Might I suggest a quasi-free alternative? Another Austin developer and I were discussing things on Friday and he mentioned that having 3rd party critics (note: a critic and a reviewer are not necessarily the same) create lists either weekly or monthly and having OUYA promote them along with the engagement metric lists. An easy candidate would be Austin’s own Brandon Boyer, founder of the brilliant Venus Patrol. He already creates lists of awesome, often-easy-to-miss gems that even people like me (someone super plugged-in to industry goings on) see slip through the cracks. Recruit him (or people like him) and cross-promote their lists. Lots of very smart people are already curating online, so just make it an official OUYA curation squad and drive traffic to their causes.

That’s how they can stay lean and tweak the metrics system in one fell swoop. I just wish Steam Greenlight would add that functionality. When OUYA adds more curation than engagement metrics, they can consider me a total believer. Until then, I remain a healthy skeptic.

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E Zachary Knight
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Reading through the Polygon interview, I don't get the impression that engagement based metrics are going to be it. It looks like it is just another tool to measure a game's success. I doubt they would not have "top downloaded" and "top conversion" game lists. Adding a most played list etc would be a good edition as well. Depending on how each of those metrics are used to determine top overall games, it could be a great edition to the overall curation problem.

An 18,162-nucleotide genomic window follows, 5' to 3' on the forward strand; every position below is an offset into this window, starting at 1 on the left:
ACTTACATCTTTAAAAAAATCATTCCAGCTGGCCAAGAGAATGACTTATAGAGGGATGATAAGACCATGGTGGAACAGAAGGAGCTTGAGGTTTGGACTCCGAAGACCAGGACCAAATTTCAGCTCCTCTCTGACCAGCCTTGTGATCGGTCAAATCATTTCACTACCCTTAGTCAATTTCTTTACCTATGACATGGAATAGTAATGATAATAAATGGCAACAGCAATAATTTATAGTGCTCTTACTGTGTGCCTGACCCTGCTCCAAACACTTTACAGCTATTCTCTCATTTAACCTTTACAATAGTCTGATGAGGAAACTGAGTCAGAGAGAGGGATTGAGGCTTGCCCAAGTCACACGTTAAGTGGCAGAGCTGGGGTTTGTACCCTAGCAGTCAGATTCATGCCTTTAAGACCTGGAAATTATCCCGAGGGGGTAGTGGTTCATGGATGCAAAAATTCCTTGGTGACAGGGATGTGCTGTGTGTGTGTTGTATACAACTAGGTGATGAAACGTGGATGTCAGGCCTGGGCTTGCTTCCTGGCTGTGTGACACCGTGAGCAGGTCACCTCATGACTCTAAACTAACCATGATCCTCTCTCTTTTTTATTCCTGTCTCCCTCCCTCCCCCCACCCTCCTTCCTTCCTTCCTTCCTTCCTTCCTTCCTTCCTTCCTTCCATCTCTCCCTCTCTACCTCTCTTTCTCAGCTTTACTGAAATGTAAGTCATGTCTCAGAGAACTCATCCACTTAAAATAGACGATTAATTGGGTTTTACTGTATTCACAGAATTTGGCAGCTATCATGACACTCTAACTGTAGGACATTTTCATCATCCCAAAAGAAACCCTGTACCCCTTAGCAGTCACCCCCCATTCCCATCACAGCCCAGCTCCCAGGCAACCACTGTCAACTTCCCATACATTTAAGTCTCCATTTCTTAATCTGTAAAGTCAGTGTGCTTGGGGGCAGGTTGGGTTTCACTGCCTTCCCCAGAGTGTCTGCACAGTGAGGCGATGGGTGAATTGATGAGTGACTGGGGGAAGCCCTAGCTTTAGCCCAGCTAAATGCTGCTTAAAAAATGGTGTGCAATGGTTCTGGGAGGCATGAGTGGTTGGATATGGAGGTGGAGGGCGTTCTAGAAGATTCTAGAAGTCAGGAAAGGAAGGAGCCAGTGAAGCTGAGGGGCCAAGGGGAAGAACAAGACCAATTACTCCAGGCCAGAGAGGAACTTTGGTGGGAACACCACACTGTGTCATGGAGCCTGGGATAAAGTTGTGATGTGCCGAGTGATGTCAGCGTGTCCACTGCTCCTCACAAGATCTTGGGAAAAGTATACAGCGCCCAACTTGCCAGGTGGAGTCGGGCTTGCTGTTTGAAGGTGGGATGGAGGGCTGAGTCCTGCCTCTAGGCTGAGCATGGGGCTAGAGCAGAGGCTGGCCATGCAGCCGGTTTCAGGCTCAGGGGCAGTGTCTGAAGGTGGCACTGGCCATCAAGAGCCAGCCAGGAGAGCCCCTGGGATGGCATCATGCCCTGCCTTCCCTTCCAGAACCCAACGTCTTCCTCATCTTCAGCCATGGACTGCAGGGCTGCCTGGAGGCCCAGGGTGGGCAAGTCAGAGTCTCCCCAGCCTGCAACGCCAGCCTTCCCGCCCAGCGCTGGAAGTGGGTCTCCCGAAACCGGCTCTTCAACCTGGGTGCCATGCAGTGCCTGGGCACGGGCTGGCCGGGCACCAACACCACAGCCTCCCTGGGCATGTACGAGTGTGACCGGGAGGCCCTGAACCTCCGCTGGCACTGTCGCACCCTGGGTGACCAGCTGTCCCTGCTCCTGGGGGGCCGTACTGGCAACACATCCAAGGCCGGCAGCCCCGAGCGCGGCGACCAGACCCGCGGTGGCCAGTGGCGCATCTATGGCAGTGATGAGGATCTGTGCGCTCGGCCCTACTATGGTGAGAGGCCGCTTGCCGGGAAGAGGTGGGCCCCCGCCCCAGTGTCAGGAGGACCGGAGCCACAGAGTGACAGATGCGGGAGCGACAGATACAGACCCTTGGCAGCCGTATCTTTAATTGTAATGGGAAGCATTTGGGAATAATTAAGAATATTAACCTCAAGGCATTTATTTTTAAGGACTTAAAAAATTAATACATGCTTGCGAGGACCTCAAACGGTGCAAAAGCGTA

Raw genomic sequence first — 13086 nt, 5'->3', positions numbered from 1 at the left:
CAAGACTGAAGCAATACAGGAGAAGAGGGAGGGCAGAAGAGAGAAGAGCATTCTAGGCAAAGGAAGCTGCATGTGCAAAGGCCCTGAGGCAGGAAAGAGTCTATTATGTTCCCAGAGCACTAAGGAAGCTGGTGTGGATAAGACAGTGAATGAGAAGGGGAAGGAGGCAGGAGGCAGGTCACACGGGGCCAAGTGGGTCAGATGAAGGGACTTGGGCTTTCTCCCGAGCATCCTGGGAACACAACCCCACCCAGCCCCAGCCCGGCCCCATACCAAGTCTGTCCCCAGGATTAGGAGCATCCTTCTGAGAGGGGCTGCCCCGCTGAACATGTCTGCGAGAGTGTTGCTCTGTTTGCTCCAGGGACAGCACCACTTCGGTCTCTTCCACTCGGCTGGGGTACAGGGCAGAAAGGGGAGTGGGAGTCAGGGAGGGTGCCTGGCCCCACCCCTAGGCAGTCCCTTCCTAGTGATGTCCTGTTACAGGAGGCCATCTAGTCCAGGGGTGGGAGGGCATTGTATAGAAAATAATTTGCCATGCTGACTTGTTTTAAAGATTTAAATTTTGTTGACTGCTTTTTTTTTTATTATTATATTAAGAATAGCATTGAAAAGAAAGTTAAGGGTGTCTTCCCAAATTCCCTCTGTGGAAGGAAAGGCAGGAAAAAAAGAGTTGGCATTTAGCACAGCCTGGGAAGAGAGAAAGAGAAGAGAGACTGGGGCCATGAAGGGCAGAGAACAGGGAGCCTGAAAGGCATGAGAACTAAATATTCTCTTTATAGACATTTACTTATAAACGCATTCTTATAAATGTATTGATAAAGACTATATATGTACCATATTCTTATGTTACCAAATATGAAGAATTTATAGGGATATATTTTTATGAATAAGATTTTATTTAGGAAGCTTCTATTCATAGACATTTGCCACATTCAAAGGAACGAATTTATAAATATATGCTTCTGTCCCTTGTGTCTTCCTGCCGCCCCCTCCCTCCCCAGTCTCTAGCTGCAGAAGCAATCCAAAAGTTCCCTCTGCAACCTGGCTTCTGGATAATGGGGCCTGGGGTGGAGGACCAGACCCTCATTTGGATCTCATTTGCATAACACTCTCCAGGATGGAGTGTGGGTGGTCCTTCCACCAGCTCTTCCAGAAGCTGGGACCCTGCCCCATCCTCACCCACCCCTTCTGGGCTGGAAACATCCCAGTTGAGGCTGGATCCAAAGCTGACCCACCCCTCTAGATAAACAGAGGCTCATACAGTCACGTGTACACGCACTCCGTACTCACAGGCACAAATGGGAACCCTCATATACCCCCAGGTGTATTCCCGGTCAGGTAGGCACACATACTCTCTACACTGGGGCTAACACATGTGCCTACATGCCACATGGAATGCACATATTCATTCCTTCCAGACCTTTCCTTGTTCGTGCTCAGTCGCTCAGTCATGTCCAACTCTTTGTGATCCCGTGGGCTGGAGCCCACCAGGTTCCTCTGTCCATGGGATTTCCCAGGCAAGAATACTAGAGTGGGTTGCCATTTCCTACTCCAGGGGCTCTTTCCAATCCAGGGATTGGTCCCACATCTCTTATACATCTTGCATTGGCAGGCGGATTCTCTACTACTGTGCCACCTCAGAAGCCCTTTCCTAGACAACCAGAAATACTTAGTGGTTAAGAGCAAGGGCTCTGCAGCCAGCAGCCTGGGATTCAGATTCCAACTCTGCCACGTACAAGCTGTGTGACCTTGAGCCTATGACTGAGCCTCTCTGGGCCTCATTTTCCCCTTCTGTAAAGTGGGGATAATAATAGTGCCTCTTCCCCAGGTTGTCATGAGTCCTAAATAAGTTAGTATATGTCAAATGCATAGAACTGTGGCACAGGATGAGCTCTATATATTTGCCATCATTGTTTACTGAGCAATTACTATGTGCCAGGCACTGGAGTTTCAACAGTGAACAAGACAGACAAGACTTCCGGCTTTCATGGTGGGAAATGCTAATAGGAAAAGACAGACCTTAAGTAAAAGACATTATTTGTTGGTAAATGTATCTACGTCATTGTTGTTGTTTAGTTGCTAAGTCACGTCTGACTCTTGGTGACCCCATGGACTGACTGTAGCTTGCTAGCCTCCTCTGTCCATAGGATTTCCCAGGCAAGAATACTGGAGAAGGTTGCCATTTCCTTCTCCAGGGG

James Coote
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At the moment, the store doesn't have "top downloaded" and "top selling" (or similar) lists, and all the signals we're getting out of OUYA suggest they won't be adding them. The polygon interview actually says "We don't believe that number of downloads or total dollars spent is a good indicator of a good game"

John Warren
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Yes, I didn't mean to imply that they're stopping at engagement metrics for sure. The article as well as the actual presentation I attended made it clear they're open to new ideas. I guess what struck me is how non-committal they seemed to be (to my skeptical ears) to specific ideas about harder qualitative curation.

My hunch is that Julie Uhrman and the rest of the crew have done and will continue to do a good job listing to players and devs and coming up with solutions that benefit everyone.

James Coote
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This has already been noted on the OUYA developer forums, and OUYA have said they are looking out for any suggestions on how to measure engagement aside from just the obvious number of times played and number of hours played

All the stuff like recommendations, reviews, user (or critic) created lists and the tools to help users actually find stuff in the store is all great, and I think it'll probably come. But not right away, because all that stuff takes time to code, whilst metrics are relatively quick and easy to implement and tweak

I think also it is worth saying that no matter how good a store is, developers can't rely on it for all their marketing. It can't be just a case of throwing it on the store and expecting to kick back and watch the downloads rack up. The store that benefit one gameplay style or game genre might not favour another, so game devs should assume it won't work for them and still pursue those other channels

John Warren